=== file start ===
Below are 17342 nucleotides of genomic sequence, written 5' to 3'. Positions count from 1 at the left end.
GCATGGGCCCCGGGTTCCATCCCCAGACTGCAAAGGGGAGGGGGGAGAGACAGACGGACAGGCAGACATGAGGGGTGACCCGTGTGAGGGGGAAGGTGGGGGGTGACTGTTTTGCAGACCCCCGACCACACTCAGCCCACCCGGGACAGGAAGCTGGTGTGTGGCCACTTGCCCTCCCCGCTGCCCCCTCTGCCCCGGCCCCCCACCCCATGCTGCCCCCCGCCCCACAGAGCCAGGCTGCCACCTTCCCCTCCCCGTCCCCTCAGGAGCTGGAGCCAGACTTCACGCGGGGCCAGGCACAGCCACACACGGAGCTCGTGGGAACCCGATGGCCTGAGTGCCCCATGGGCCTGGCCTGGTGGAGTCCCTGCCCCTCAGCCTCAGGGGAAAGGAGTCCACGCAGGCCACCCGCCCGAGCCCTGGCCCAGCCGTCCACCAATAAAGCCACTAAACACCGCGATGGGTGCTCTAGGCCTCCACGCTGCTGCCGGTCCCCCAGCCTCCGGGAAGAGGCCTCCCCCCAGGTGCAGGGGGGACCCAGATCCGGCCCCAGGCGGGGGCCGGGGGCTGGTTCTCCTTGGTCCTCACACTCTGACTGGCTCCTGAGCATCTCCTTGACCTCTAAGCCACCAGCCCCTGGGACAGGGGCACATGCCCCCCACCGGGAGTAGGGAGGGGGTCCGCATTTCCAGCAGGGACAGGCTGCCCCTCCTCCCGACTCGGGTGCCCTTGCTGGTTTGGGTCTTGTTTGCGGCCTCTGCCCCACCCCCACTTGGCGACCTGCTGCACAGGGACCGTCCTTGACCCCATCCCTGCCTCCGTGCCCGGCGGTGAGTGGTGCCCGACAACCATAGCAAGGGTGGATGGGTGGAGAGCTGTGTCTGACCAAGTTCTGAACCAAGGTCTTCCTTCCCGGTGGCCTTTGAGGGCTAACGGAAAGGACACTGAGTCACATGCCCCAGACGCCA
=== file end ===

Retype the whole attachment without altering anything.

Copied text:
Below are 17342 nucleotides of genomic sequence, written 5' to 3'. Positions count from 1 at the left end.
GCATGGGCCCCGGGTTCCATCCCCAGACTGCAAAGGGGAGGGGGGAGAGACAGACGGACAGGCAGACATGAGGGGTGACCCGTGTGAGGGGGAAGGTGGGGGGTGACTGTTTTGCAGACCCCCGACCACACTCAGCCCACCCGGGACAGGAAGCTGGTGTGTGGCCACTTGCCCTCCCCGCTGCCCCCTCTGCCCCGGCCCCCCACCCCATGCTGCCCCCCGCCCCACAGAGCCAGGCTGCCACCTTCCCCTCCCCGTCCCCTCAGGAGCTGGAGCCAGACTTCACGCGGGGCCAGGCACAGCCACACACGGAGCTCGTGGGAACCCGATGGCCTGAGTGCCCCATGGGCCTGGCCTGGTGGAGTCCCTGCCCCTCAGCCTCAGGGGAAAGGAGTCCACGCAGGCCACCCGCCCGAGCCCTGGCCCAGCCGTCCACCAATAAAGCCACTAAACACCGCGATGGGTGCTCTAGGCCTCCACGCTGCTGCCGGTCCCCCAGCCTCCGGGAAGAGGCCTCCCCCCAGGTGCAGGGGGGACCCAGATCCGGCCCCAGGCGGGGGCCGGGGGCTGGTTCTCCTTGGTCCTCACACTCTGACTGGCTCCTGAGCATCTCCTTGACCTCTAAGCCACCAGCCCCTGGGACAGGGGCACATGCCCCCCACCGGGAGTAGGGAGGGGGTCCGCATTTCCAGCAGGGACAGGCTGCCCCTCCTCCCGACTCGGGTGCCCTTGCTGGTTTGGGTCTTGTTTGCGGCCTCTGCCCCACCCCCACTTGGCGACCTGCTGCACAGGGACCGTCCTTGACCCCATCCCTGCCTCCGTGCCCGGCGGTGAGTGGTGCCCGACAACCATAGCAAGGGTGGATGGGTGGAGAGCTGTGTCTGACCAAGTTCTGAACCAAGGTCTTCCTTCCCGGTGGCCTTTGAGGGCTAACGGAAAGGACACTGAGTCACATGCCCCAGACGCCA